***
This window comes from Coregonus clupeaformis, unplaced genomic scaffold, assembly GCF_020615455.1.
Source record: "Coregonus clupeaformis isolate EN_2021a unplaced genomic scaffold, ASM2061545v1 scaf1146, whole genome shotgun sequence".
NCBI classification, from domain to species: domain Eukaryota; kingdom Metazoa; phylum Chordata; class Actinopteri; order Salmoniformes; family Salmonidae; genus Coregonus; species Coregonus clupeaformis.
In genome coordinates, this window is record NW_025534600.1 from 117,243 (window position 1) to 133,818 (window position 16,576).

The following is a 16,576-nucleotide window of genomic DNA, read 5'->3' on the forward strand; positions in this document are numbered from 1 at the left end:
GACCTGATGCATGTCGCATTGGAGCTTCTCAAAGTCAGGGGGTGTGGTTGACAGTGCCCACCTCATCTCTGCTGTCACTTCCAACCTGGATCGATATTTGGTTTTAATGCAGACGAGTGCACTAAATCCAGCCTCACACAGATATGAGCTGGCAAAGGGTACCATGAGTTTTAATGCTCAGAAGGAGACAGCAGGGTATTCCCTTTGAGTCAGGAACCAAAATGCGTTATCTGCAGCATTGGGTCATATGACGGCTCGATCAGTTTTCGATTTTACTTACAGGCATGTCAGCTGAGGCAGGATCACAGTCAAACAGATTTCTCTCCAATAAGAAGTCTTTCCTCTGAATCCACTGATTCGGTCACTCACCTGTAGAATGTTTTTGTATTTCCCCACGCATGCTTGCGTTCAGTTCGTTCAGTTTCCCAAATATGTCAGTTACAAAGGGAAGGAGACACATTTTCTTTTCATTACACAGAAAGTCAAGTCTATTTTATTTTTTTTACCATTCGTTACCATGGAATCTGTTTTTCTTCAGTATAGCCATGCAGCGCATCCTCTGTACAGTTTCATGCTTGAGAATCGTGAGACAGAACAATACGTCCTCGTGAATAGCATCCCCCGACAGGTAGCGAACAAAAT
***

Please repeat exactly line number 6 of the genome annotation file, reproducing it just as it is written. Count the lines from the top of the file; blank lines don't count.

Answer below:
GACCTGATGCATGTCGCATTGGAGCTTCTCAAAGTCAGGGGGTGTGGTTGACAGTGCCCACCTCATCTCTGCTGTCACTTCCAACCTGGATCGATATTTGGTTTTAATGCAGACGAGTGCACTAAATCCAGCCTCACACAGATATGAGCTGGCAAAGGGTACCATGAGTTTTAATGCTCAGAAGGAGACAGCAGGGTATTCCCTTTGAGTCAGGAACCAAAATGCGTTATCTGCAGCATTGGGTCATATGACGGCTCGATCAGTTTTCGATTTTACTTACAGGCATGTCAGCTGAGGCAGGATCACAGTCAAACAGATTTCTCTCCAATAAGAAGTCTTTCCTCTGAATCCACTGATTCGGTCACTCACCTGTAGAATGTTTTTGTATTTCCCCACGCATGCTTGCGTTCAGTTCGTTCAGTTTCCCAAATATGTCAGTTACAAAGGGAAGGAGACACATTTTCTTTTCATTACACAGAAAGTCAAGTCTATTTTATTTTTTTTACCATTCGTTACCATGGAATCTGTTTTTCTTCAGTATAGCCATGCAGCGCATCCTCTGTACAGTTTCATGCTTGAGAATCGTGAGACAGAACAATACGTCCTCGTGAATAGCATCCCCCGACAGGTAGCGAACAAAAT